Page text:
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Monday, May 16 • 11:00am - 11:30am
(Objects + Wooden Artifacts) Encountering the Unexpected in Southeast Asian Lacquer: Treating the Doris Duke Collection at the Walters Art Museum

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In 2002, the Walters Art Museum received a gift of 153 objects of Southeast Asian Art from the Doris Duke Charitable Foundation. Many of the objects originated from Thailand and Burma (Myanmar) and were created in the 19th and 20th centuries. In 2014, the Conservation Division embarked on a three-year grant from the Institute of Museum and Library Services to treat sixteen of the objects that were previously identified as conservation priorities. These objects exhibited varying degrees of deterioration due to age, flood damage, and prior intervention. Many of the lacquered and gilded surfaces were actively flaking, and a majority of the objects were covered in an unusual sticky brown coating. Prior to removal, the coating was identified as modern due to the inclusion of a synthetic plasticizer. Additional information was collected about the decorative techniques that were used to create the surfaces through cross-section microscopy, XRF, FTIR, and Py-GC/MS. There were also questions regarding the visual reintegration of loss and how much inpainting was appropriate. Research travel to Thailand and Burma helped to address those questions in conjunction with input from museum professionals in the region.

Due to space constraints related to the large size of many of the objects, much of the treatment work was completed in view of the public in an open conservation lab. Over the course of the grant period, over 5,000 museum visitors were able to speak directly with conservators and see many of the objects during treatment. While furthering the strong history of public outreach at the Walters, the open conservation lab also created unique challenges for conservators in terms of materials and working methods which in turn shaped the treatment protocols.

Once the initial analysis was complete and the treatment work began, it was readily apparent that Southeast Asian lacquer behaves differently than East Asian lacquer. The largest issues were encountered with consolidation and cleaning. For those objects that required consolidation, polar solvents such as ethanol and acetone distorted the lacquer, which limited the consolidant options. Lascaux P550-40TB (butyl methacrylate resin) was selected in some instances because it could be dissolved in solvents like mineral spirits and xylene. Additionally, the extreme lifting of the flakes and the inability to move the objects into horizontal positions necessitated the use of cast sheets of adhesive that could be reactivated with solvents once in place. Removal of the sticky surface coating was possible with a water gel on some of the gilded lacquer objects, which was advantageous because so many surfaces were extremely solvent sensitive and the work was being completed in the public. In some instances, polar solvents were safe to use and removed the coating quickly without the need to clear the surface of gel residues. It is hoped that the information gained from this project will be a catalyst for future research and study regarding the treatment of Southeast Asian lacquered objects.

avatar for Stephanie Hulman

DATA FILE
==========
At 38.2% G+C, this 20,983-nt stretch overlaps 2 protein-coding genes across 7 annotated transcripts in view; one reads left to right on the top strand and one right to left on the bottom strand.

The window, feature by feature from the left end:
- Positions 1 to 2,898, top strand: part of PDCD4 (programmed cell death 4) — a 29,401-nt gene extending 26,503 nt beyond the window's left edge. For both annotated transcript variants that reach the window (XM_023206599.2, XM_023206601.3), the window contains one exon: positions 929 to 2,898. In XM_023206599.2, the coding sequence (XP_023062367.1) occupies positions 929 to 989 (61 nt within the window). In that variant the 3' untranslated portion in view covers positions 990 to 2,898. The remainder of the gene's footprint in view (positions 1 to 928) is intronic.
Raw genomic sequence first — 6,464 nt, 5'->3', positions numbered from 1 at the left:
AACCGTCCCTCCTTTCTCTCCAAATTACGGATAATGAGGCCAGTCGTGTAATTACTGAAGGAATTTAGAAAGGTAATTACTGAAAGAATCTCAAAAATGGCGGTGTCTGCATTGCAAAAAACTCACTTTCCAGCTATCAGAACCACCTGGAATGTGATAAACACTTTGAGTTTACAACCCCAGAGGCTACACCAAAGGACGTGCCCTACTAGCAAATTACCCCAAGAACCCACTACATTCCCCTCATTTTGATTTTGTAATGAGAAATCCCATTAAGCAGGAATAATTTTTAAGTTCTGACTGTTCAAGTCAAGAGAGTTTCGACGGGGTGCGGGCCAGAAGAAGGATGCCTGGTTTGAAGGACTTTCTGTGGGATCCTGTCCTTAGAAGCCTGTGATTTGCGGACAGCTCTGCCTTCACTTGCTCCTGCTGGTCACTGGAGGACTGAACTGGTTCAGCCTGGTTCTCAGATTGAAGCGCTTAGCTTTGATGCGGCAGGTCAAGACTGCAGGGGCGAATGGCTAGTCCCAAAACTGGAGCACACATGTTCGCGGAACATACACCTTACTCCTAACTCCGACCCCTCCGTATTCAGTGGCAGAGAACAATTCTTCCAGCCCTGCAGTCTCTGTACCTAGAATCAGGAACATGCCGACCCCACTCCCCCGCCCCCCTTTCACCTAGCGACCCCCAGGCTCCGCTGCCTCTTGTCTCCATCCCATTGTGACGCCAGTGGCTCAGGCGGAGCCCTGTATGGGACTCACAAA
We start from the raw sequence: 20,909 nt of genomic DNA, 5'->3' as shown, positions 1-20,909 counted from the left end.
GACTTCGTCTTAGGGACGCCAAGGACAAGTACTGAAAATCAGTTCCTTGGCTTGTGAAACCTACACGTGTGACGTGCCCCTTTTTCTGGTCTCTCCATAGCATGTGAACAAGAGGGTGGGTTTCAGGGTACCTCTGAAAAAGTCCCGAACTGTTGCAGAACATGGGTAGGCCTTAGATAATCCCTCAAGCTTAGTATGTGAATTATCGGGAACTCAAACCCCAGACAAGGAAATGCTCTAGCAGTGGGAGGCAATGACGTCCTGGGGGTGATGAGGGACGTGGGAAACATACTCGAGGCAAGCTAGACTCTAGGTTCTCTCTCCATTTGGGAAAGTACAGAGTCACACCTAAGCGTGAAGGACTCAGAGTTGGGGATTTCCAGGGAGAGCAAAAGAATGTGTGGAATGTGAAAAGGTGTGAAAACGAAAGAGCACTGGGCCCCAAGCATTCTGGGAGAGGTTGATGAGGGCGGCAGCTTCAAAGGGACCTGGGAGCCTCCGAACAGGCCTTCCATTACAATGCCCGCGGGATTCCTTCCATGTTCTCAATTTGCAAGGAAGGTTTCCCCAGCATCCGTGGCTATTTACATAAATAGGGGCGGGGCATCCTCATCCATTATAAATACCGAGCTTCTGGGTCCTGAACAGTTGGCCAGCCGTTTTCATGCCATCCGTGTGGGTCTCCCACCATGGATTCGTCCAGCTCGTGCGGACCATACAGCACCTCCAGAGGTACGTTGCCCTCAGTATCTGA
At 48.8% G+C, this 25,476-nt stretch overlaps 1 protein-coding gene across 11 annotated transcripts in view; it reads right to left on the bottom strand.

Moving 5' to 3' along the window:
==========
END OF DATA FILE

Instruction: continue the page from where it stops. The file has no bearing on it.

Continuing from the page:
Stephanie Hulman

Assistant Conservator, The Walters Art Museum
Stephanie Hulman is an Assistant Conservator at the Walters Art Museum and was hired as the Institute of Museum and Library Services grant-funded conservator for the Doris Duke Collection of Southeast Asian Art.  She earned her B.A. degree from the University of Delaware with a double major in Art Conservation and Art History in 2008.  In 2012, she earned her M.S. degree from the Winterthur/University of Delaware Program in Art Conservation... Read More →


Glenn Gates

Conservation Scientist, Walters Art Museum

Herant Khanjian

Assistant Scientist, Getty Conservation Institute
Herant Khanjian received his undergraduate degree in chemistry from California State University, Northridge and has been a member in the Science department of the Getty Conservation Institute since 1988. His research interests involve the detection and identification of organic media found in historical objects and architecture including paintings, photographs, sculptures and decorative art pieces. He has co-authored articles in a number of... Read More →

Meg Loew Craft

Terry Drayman-Weisser Head of Objects Conservation, The Walters Art Museum
Meg Loew Craft is the Terry Drayman-Weisser Head of Objects Conservation at the Walters Art Museum, Baltimore, MD. She has worked at the Walters since 2000. Earlier she ran a private conservation practice focused on treatment of objects and surveys of historic properties. Meg was president of the AIC from 2009-2013 and had served as vice president (2007-2009) and secretary (2004-2007) previously. She was an associate editor of the JAIC for 18... Read More →

Michael R. Schilling

Senior Scientist, Getty Conservation Institute
Michael R. Schilling, who began his career at the Getty Conservation Institute in 1983, is a Senior Scientist and head of the Materials Characterization group. Given the prevalence of organic materials in works of art, the group studies a broad range of traditional and contemporary museum objects, and participates in field projects at world cultural heritage sites. The group teaches workshops about their analytical methodologies to scientists and... Read More →

Monday May 16, 2016 11:00am - 11:30am
Room 710 B

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